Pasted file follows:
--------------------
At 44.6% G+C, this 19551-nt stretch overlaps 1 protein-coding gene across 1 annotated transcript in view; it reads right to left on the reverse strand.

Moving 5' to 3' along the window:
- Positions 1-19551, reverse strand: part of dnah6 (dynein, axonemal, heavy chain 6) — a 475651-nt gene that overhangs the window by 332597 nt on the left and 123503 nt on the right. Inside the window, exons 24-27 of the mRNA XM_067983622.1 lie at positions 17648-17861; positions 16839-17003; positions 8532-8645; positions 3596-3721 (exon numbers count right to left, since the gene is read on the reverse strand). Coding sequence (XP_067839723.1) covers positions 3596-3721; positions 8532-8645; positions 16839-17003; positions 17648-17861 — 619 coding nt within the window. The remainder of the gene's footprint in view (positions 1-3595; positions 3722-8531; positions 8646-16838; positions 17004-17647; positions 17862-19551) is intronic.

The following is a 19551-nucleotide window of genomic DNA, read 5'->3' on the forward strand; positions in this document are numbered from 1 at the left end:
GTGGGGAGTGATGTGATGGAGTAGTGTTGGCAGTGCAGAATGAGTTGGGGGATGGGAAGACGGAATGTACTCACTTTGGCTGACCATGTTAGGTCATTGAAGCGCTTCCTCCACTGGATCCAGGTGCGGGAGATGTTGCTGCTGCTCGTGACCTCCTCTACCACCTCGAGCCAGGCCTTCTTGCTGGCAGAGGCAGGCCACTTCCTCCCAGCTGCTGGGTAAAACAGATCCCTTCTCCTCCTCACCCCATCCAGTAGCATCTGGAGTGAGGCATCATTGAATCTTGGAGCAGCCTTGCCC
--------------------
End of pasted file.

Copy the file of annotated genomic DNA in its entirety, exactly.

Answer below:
At 44.6% G+C, this 19551-nt stretch overlaps 1 protein-coding gene across 1 annotated transcript in view; it reads right to left on the reverse strand.

Moving 5' to 3' along the window:
- Positions 1-19551, reverse strand: part of dnah6 (dynein, axonemal, heavy chain 6) — a 475651-nt gene that overhangs the window by 332597 nt on the left and 123503 nt on the right. Inside the window, exons 24-27 of the mRNA XM_067983622.1 lie at positions 17648-17861; positions 16839-17003; positions 8532-8645; positions 3596-3721 (exon numbers count right to left, since the gene is read on the reverse strand). Coding sequence (XP_067839723.1) covers positions 3596-3721; positions 8532-8645; positions 16839-17003; positions 17648-17861 — 619 coding nt within the window. The remainder of the gene's footprint in view (positions 1-3595; positions 3722-8531; positions 8646-16838; positions 17004-17647; positions 17862-19551) is intronic.

The following is a 19551-nucleotide window of genomic DNA, read 5'->3' on the forward strand; positions in this document are numbered from 1 at the left end:
GTGGGGAGTGATGTGATGGAGTAGTGTTGGCAGTGCAGAATGAGTTGGGGGATGGGAAGACGGAATGTACTCACTTTGGCTGACCATGTTAGGTCATTGAAGCGCTTCCTCCACTGGATCCAGGTGCGGGAGATGTTGCTGCTGCTCGTGACCTCCTCTACCACCTCGAGCCAGGCCTTCTTGCTGGCAGAGGCAGGCCACTTCCTCCCAGCTGCTGGGTAAAACAGATCCCTTCTCCTCCTCACCCCATCCAGTAGCATCTGGAGTGAGGCATCATTGAATCTTGGAGCAGCCTTGCCC